Ransomware now attacks Microsoft Exchange servers with ProxyLogon exploits

Exchange Ransomware

Threat actors are now installing a new ransomware called ‘DEARCRY’ after hacking into Microsoft Exchange servers using the recently disclosed ProxyLogon vulnerabilities.

Since Microsoft revealed earlier this month that threat actors were compromising Microsoft Exchange servers using new zero-day ProxyLogon vulnerabilities, a significant concern has been when threat actors would use it to deploy ransomware.

Unfortunately, tonight our fears became a reality, and threat actors are using the vulnerabilities to install the DearCry ransomware.

Attacks started March 9th

According to Michael Gillespie, the creator of the ransomware identification site ID-Ransomware, starting on March 9, users began submitting a new ransom note and encrypted files to his system.

After reviewing the submissions, Gillespie discovered that users submitted almost all of them from Microsoft Exchange servers.

On March 9, a victim also created a forum topic in the BleepingComputer forums where they state their Microsoft Exchange server was compromised using the ProxyLogon vulnerabilities, with the DearCry ransomware being the payload.

Post about DearCry on BleepingComputer forums
Post about DearCry on BleepingComputer forums

After we broke the news about this attack, Microsoft security researcher Phillip Misner confirmed that the DearCry, or what they call DoejoCrypt, is installed in human-operated attacks using the new Microsoft Exchange exploits.

Today, McAfee’s Head of Cyber Investigations John Fokker told BleepingComputer that they are seeing victims in United States, Luxembourg, Indonesia, Ireland, India, and Germany.

While the detections are still low, Fokker states that the detections are continuing to grow.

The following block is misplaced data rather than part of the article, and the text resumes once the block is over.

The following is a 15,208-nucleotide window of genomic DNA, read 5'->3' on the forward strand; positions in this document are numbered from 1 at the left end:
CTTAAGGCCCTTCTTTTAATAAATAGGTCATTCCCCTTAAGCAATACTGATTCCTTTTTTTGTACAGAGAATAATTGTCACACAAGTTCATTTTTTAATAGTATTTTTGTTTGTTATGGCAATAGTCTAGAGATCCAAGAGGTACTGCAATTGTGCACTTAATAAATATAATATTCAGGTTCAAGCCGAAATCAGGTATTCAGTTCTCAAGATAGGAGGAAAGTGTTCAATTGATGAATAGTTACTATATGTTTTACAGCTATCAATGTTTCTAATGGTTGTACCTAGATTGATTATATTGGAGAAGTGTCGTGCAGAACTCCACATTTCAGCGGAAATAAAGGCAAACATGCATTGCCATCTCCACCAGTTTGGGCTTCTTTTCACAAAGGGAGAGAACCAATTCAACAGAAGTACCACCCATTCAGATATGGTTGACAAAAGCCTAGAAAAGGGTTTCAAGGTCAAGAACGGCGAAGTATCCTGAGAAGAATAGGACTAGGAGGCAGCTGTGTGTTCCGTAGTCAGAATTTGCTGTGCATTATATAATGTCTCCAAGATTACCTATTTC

AV vendors are currently detecting DearCry using a variety of generic ransomware detections. Below we have listed the more specific detections:

  • Ransomware/Win.DoejoCrypt [AhnLab]
  • Win32/Filecoder.DearCry.A [ESET]
  • Win32.Trojan-Ransom.DearCry.B [GDATA]
  • Ransom-DearCry [McAfee]
  • Ransom:Win32/DoejoCrypt.A [Microsoft]
  • Ransom.DearCry [Rising]
  • Ransom/W32.DearCry [TACHYON]
  • Ransom.Win32.DEARCRY [TrendMicro]
  • W32.Ransomware.Dearcry [Webroot]

How the DearCry ransomware encrypts computers

MalwareHunterTeam was able to find three samples of this ransomware on VirusTotal [123], with addition hashes below, all of which are MingW-compiled executables. The one analyzed by BleepingComputer includes the following PDB path:

C:UsersjohnDocumentsVisual Studio 2008ProjectsEncryptFile -svcV2ReleaseEncryptFile.exe.pdb

When launched, the DearCry ransomware will create a Windows service named ‘msupdate’ that is started to perform the encryption. This Windows service is later removed when the encryption process is finished.

The ransomware will now begin to encrypt files on the computer if they match the following extensions:


When encrypting files, it will append the .CRYPT extension to the file’s name, as shown below.

DearCry encrypted files